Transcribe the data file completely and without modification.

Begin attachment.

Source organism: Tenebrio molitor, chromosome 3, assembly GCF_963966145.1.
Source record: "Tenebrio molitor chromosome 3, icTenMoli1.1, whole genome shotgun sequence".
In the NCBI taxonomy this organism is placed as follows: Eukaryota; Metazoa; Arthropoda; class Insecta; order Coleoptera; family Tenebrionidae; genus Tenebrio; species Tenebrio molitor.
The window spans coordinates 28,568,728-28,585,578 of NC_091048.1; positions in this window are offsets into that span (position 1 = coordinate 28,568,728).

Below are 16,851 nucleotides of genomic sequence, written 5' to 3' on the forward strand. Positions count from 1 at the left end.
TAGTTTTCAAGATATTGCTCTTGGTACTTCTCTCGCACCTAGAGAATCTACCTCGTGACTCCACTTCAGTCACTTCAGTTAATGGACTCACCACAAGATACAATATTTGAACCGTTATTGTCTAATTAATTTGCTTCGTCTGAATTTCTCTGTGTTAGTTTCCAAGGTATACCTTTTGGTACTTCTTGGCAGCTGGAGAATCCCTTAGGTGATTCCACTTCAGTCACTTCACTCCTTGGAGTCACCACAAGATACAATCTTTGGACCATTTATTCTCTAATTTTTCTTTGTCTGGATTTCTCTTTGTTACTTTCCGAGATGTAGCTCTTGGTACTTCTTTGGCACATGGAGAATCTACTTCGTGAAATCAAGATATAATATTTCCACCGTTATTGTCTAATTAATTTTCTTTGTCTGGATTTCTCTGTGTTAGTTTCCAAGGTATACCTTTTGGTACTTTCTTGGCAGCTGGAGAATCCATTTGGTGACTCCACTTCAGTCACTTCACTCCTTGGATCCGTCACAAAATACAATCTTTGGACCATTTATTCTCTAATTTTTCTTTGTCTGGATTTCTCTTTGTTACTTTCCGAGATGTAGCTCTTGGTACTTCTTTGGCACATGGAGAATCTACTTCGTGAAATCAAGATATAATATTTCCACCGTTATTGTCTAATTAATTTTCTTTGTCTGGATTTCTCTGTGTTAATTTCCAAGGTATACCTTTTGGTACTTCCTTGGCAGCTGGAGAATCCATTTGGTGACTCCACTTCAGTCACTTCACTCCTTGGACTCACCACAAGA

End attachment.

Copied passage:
Source organism: Tenebrio molitor, chromosome 3, assembly GCF_963966145.1.
Source record: "Tenebrio molitor chromosome 3, icTenMoli1.1, whole genome shotgun sequence".
In the NCBI taxonomy this organism is placed as follows: Eukaryota; Metazoa; Arthropoda; class Insecta; order Coleoptera; family Tenebrionidae; genus Tenebrio; species Tenebrio molitor.
The window spans coordinates 28,568,728-28,585,578 of NC_091048.1; positions in this window are offsets into that span (position 1 = coordinate 28,568,728).

Below are 16,851 nucleotides of genomic sequence, written 5' to 3' on the forward strand. Positions count from 1 at the left end.
TAGTTTTCAAGATATTGCTCTTGGTACTTCTCTCGCACCTAGAGAATCTACCTCGTGACTCCACTTCAGTCACTTCAGTTAATGGACTCACCACAAGATACAATATTTGAACCGTTATTGTCTAATTAATTTGCTTCGTCTGAATTTCTCTGTGTTAGTTTCCAAGGTATACCTTTTGGTACTTCTTGGCAGCTGGAGAATCCCTTAGGTGATTCCACTTCAGTCACTTCACTCCTTGGAGTCACCACAAGATACAATCTTTGGACCATTTATTCTCTAATTTTTCTTTGTCTGGATTTCTCTTTGTTACTTTCCGAGATGTAGCTCTTGGTACTTCTTTGGCACATGGAGAATCTACTTCGTGAAATCAAGATATAATATTTCCACCGTTATTGTCTAATTAATTTTCTTTGTCTGGATTTCTCTGTGTTAGTTTCCAAGGTATACCTTTTGGTACTTTCTTGGCAGCTGGAGAATCCATTTGGTGACTCCACTTCAGTCACTTCACTCCTTGGATCCGTCACAAAATACAATCTTTGGACCATTTATTCTCTAATTTTTCTTTGTCTGGATTTCTCTTTGTTACTTTCCGAGATGTAGCTCTTGGTACTTCTTTGGCACATGGAGAATCTACTTCGTGAAATCAAGATATAATATTTCCACCGTTATTGTCTAATTAATTTTCTTTGTCTGGATTTCTCTGTGTTAATTTCCAAGGTATACCTTTTGGTACTTCCTTGGCAGCTGGAGAATCCATTTGGTGACTCCACTTCAGTCACTTCACTCCTTGGACTCACCACAAGA